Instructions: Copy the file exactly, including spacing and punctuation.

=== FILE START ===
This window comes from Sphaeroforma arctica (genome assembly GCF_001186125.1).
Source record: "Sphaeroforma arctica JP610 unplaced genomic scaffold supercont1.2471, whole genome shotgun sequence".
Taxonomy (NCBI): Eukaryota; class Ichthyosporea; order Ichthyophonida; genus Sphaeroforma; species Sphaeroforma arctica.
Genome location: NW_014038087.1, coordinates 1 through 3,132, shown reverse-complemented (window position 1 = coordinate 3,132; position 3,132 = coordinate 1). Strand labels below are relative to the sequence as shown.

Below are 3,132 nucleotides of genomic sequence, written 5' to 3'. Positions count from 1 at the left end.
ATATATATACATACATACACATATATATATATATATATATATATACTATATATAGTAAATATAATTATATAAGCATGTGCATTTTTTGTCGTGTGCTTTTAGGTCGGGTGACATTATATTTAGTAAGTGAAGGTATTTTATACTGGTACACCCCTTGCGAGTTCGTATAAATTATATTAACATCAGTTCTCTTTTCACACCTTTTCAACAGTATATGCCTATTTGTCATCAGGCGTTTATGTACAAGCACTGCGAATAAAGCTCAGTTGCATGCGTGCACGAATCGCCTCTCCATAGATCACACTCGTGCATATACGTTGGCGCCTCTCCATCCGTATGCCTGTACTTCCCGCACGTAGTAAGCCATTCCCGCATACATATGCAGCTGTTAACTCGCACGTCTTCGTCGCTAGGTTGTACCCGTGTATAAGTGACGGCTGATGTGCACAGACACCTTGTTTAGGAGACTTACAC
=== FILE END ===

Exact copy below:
This window comes from Sphaeroforma arctica (genome assembly GCF_001186125.1).
Source record: "Sphaeroforma arctica JP610 unplaced genomic scaffold supercont1.2471, whole genome shotgun sequence".
Taxonomy (NCBI): Eukaryota; class Ichthyosporea; order Ichthyophonida; genus Sphaeroforma; species Sphaeroforma arctica.
Genome location: NW_014038087.1, coordinates 1 through 3,132, shown reverse-complemented (window position 1 = coordinate 3,132; position 3,132 = coordinate 1). Strand labels below are relative to the sequence as shown.

Below are 3,132 nucleotides of genomic sequence, written 5' to 3'. Positions count from 1 at the left end.
ATATATATACATACATACACATATATATATATATATATATATATACTATATATAGTAAATATAATTATATAAGCATGTGCATTTTTTGTCGTGTGCTTTTAGGTCGGGTGACATTATATTTAGTAAGTGAAGGTATTTTATACTGGTACACCCCTTGCGAGTTCGTATAAATTATATTAACATCAGTTCTCTTTTCACACCTTTTCAACAGTATATGCCTATTTGTCATCAGGCGTTTATGTACAAGCACTGCGAATAAAGCTCAGTTGCATGCGTGCACGAATCGCCTCTCCATAGATCACACTCGTGCATATACGTTGGCGCCTCTCCATCCGTATGCCTGTACTTCCCGCACGTAGTAAGCCATTCCCGCATACATATGCAGCTGTTAACTCGCACGTCTTCGTCGCTAGGTTGTACCCGTGTATAAGTGACGGCTGATGTGCACAGACACCTTGTTTAGGAGACTTACAC